Michael D. Coogan, “In the Beginning: The Earliest History,” in The Oxford History of the Biblical World, Michael D. Coogan, editor (Oxford: Oxford University Press, 1998), 20.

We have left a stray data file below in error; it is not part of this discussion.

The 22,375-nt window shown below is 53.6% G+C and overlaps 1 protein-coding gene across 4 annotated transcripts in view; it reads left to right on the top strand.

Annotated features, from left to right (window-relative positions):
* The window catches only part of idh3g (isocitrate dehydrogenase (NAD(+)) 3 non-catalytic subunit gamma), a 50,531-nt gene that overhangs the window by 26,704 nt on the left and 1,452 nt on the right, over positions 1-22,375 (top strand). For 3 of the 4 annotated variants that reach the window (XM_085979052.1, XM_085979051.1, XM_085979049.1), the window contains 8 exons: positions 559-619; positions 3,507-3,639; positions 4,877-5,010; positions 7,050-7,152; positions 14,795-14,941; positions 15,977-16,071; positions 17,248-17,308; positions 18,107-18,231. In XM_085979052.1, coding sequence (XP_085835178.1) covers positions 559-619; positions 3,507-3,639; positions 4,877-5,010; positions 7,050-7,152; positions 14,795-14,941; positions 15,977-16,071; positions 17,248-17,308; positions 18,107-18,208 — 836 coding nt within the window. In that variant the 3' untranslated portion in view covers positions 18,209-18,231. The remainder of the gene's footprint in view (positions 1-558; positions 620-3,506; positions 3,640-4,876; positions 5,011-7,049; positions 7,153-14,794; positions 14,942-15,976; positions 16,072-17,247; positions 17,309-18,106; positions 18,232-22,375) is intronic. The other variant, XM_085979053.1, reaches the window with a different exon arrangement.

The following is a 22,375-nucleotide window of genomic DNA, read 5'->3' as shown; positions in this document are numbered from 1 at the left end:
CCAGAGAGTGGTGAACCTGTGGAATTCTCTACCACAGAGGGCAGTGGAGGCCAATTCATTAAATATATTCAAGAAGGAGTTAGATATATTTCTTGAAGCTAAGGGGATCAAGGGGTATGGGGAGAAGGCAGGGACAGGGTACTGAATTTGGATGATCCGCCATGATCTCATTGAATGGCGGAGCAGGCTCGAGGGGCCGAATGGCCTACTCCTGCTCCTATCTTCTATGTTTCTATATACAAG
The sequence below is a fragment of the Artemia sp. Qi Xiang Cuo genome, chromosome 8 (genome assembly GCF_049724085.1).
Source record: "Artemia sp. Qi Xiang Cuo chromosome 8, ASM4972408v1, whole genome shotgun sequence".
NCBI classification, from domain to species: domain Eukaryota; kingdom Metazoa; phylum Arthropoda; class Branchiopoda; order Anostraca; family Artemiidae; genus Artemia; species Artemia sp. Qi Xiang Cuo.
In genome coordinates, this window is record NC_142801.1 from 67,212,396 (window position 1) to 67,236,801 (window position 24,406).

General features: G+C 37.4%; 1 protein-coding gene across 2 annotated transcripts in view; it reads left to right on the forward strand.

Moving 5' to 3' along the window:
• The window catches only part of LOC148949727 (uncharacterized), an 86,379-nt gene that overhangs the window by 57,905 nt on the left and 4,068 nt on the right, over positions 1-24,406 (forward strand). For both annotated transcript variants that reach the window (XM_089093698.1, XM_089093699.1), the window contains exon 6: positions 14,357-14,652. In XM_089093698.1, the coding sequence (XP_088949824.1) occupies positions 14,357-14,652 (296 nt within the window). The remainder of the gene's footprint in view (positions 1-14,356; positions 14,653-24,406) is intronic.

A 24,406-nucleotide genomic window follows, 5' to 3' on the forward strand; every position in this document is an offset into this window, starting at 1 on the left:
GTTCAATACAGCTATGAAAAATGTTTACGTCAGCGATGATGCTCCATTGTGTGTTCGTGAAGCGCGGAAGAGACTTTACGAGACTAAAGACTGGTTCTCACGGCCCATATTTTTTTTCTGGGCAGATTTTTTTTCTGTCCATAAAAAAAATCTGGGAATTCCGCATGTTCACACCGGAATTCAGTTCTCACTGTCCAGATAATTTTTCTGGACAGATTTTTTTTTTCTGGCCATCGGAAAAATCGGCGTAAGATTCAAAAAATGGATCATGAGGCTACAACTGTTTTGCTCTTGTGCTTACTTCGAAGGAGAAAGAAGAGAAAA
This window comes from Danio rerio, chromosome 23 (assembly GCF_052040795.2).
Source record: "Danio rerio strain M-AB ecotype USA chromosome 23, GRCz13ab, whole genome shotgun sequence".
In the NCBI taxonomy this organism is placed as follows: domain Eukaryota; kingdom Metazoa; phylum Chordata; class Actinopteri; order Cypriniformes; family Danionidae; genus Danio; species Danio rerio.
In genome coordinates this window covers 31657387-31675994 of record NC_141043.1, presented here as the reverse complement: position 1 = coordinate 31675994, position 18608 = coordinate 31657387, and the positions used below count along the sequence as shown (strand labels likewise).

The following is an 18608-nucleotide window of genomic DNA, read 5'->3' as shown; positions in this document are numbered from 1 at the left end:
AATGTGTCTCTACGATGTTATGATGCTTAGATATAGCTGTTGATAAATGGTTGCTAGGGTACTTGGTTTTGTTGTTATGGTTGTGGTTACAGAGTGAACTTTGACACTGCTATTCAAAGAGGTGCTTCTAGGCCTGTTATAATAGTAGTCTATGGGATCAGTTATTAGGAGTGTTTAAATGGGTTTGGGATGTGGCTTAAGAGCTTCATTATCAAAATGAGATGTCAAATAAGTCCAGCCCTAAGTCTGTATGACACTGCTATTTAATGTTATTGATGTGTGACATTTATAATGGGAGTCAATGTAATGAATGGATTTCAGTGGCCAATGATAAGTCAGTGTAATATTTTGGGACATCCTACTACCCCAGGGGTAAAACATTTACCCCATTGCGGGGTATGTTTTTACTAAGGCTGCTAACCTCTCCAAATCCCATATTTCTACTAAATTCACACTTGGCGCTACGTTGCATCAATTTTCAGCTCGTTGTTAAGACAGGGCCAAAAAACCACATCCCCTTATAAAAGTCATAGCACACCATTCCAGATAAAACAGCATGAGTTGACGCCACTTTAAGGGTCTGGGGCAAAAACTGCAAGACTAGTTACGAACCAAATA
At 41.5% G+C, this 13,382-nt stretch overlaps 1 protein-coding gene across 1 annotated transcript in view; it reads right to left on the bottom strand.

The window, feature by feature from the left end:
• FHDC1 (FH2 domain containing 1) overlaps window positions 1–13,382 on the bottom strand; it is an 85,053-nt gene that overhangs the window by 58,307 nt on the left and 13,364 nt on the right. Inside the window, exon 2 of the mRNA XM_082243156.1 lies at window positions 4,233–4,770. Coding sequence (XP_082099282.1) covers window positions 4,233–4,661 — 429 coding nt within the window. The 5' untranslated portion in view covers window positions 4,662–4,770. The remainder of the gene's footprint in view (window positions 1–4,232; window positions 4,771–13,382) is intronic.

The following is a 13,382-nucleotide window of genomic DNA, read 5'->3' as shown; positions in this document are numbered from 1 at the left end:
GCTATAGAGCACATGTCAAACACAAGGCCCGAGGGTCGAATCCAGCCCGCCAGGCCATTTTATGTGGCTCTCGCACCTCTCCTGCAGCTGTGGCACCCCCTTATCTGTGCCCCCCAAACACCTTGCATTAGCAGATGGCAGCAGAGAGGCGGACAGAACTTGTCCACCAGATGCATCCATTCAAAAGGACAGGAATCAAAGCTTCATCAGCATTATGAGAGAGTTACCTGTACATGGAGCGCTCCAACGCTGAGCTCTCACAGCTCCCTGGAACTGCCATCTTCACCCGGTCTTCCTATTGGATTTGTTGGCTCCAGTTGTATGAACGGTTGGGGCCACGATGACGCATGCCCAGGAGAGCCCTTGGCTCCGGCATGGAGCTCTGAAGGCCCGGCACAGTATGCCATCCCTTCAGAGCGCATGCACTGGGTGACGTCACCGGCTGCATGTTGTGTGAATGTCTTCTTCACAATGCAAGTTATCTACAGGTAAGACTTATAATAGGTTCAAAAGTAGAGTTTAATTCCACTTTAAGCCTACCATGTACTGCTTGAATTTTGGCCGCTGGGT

The ancient Israelites did not live in a cultural vacuum. From prehistoric times on Palestine was linked by trade with Egypt and Mesopotamia, and one or the other politically dominated it for much of the period from the mid-third millennium to the late first millennium BCE. Biblical traditions also relate how some of Israel’s ancestors, and later some of Israel itself, spent considerable time in Egypt, Assyria, and Babylon. Thus, while Israelite literature and religion as preserved in the Bible and as uncovered by archaeologists have many distinctive features, in their lives and in their writings the Israelites inevitably shared perspectives with their ancient Near Eastern contemporaries. They were family with other cultural expressions and freely adopted them in articulating their own specific formulations.